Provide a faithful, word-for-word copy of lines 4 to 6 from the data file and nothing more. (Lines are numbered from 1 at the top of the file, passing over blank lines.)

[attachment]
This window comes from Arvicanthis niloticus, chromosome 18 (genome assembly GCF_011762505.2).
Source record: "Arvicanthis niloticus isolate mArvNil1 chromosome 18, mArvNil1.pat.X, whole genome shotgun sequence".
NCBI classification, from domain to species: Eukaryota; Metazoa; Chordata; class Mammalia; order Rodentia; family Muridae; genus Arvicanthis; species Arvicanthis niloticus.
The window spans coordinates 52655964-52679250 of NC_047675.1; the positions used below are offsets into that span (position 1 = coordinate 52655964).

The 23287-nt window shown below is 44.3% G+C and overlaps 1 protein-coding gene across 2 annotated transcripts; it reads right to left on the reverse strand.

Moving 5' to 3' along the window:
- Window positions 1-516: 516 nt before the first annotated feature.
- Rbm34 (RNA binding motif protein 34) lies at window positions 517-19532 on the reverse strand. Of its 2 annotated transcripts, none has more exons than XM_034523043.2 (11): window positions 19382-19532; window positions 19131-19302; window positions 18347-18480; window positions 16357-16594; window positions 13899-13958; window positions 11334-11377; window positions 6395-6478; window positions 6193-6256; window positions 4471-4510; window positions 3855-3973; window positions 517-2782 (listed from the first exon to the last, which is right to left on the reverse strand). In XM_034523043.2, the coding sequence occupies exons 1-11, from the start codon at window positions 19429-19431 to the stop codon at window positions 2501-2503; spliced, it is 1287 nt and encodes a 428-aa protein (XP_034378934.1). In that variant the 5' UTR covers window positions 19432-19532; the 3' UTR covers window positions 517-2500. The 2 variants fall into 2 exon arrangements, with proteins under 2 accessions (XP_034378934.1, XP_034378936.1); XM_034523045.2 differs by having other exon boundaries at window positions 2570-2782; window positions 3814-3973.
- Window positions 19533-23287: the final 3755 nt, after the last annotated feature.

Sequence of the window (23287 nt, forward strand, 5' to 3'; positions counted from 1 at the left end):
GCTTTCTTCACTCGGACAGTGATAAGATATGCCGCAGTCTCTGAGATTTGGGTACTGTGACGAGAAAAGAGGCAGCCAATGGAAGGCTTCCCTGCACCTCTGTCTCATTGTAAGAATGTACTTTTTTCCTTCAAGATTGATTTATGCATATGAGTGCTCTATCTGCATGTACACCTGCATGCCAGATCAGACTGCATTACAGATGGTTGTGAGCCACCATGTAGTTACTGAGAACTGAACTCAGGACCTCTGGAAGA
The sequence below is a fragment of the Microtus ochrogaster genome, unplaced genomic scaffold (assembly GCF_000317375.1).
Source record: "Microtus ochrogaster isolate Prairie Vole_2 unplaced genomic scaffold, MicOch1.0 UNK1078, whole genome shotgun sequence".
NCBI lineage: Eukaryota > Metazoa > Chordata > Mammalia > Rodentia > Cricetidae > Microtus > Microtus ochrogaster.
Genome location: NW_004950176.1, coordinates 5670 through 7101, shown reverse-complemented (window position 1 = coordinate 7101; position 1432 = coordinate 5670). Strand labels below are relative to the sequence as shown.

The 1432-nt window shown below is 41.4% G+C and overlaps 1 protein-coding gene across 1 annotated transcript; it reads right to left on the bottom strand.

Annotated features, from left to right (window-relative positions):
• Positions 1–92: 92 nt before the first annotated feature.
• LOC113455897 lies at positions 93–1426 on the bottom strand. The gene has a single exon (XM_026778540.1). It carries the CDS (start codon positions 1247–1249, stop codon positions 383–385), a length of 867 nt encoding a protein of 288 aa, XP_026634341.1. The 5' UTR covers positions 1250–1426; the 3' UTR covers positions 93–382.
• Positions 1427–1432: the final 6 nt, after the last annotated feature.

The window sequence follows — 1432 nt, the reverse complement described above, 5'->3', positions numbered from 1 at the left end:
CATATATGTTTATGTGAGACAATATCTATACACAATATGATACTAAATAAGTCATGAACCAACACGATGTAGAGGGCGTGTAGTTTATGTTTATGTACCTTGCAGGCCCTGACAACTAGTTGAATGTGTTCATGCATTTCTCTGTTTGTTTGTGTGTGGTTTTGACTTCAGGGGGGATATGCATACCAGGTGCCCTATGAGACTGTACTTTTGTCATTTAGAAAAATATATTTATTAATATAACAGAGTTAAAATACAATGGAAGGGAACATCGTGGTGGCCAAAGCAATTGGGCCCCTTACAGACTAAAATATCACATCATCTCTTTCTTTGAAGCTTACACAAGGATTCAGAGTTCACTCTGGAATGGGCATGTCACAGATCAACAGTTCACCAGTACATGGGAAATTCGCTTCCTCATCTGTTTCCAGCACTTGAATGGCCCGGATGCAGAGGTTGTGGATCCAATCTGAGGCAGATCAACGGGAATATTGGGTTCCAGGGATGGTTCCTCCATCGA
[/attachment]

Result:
The window spans coordinates 52655964-52679250 of NC_047675.1; the positions used below are offsets into that span (position 1 = coordinate 52655964).

The 23287-nt window shown below is 44.3% G+C and overlaps 1 protein-coding gene across 2 annotated transcripts; it reads right to left on the reverse strand.

Moving 5' to 3' along the window: